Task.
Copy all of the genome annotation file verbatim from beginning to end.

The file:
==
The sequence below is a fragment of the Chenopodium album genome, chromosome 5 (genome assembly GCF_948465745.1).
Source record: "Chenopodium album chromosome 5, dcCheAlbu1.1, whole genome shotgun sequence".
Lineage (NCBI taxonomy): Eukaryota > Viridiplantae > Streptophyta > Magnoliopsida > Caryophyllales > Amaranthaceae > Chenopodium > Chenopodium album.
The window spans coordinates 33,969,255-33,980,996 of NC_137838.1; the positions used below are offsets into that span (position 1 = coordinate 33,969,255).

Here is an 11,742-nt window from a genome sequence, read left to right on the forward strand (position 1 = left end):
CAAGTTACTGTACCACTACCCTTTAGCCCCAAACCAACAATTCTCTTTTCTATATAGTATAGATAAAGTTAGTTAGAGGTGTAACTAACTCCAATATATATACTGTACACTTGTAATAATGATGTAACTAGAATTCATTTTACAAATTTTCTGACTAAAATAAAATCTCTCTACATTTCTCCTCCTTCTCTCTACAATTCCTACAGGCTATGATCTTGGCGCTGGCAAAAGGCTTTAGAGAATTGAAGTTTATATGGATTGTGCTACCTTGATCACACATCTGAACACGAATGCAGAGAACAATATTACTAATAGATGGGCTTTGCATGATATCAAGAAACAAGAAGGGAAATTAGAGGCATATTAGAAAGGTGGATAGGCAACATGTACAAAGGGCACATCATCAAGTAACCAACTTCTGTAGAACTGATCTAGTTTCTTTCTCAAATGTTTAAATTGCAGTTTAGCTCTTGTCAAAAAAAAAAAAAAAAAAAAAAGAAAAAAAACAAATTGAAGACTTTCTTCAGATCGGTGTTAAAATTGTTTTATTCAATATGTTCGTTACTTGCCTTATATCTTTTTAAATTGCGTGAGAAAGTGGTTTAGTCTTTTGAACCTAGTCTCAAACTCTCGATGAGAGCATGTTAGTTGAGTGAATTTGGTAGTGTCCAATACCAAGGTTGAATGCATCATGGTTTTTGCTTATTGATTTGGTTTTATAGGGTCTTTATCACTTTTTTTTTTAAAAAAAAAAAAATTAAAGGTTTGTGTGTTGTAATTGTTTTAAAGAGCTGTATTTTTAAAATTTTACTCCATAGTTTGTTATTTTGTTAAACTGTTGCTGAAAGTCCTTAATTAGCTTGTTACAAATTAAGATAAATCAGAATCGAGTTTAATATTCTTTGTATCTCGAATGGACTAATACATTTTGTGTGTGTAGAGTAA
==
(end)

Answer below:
The sequence below is a fragment of the Chenopodium album genome, chromosome 5 (genome assembly GCF_948465745.1).
Source record: "Chenopodium album chromosome 5, dcCheAlbu1.1, whole genome shotgun sequence".
Lineage (NCBI taxonomy): Eukaryota > Viridiplantae > Streptophyta > Magnoliopsida > Caryophyllales > Amaranthaceae > Chenopodium > Chenopodium album.
The window spans coordinates 33,969,255-33,980,996 of NC_137838.1; the positions used below are offsets into that span (position 1 = coordinate 33,969,255).

Here is an 11,742-nt window from a genome sequence, read left to right on the forward strand (position 1 = left end):
CAAGTTACTGTACCACTACCCTTTAGCCCCAAACCAACAATTCTCTTTTCTATATAGTATAGATAAAGTTAGTTAGAGGTGTAACTAACTCCAATATATATACTGTACACTTGTAATAATGATGTAACTAGAATTCATTTTACAAATTTTCTGACTAAAATAAAATCTCTCTACATTTCTCCTCCTTCTCTCTACAATTCCTACAGGCTATGATCTTGGCGCTGGCAAAAGGCTTTAGAGAATTGAAGTTTATATGGATTGTGCTACCTTGATCACACATCTGAACACGAATGCAGAGAACAATATTACTAATAGATGGGCTTTGCATGATATCAAGAAACAAGAAGGGAAATTAGAGGCATATTAGAAAGGTGGATAGGCAACATGTACAAAGGGCACATCATCAAGTAACCAACTTCTGTAGAACTGATCTAGTTTCTTTCTCAAATGTTTAAATTGCAGTTTAGCTCTTGTCAAAAAAAAAAAAAAAAAAAAAAGAAAAAAAACAAATTGAAGACTTTCTTCAGATCGGTGTTAAAATTGTTTTATTCAATATGTTCGTTACTTGCCTTATATCTTTTTAAATTGCGTGAGAAAGTGGTTTAGTCTTTTGAACCTAGTCTCAAACTCTCGATGAGAGCATGTTAGTTGAGTGAATTTGGTAGTGTCCAATACCAAGGTTGAATGCATCATGGTTTTTGCTTATTGATTTGGTTTTATAGGGTCTTTATCACTTTTTTTTTTAAAAAAAAAAAAATTAAAGGTTTGTGTGTTGTAATTGTTTTAAAGAGCTGTATTTTTAAAATTTTACTCCATAGTTTGTTATTTTGTTAAACTGTTGCTGAAAGTCCTTAATTAGCTTGTTACAAATTAAGATAAATCAGAATCGAGTTTAATATTCTTTGTATCTCGAATGGACTAATACATTTTGTGTGTGTAGAGTAA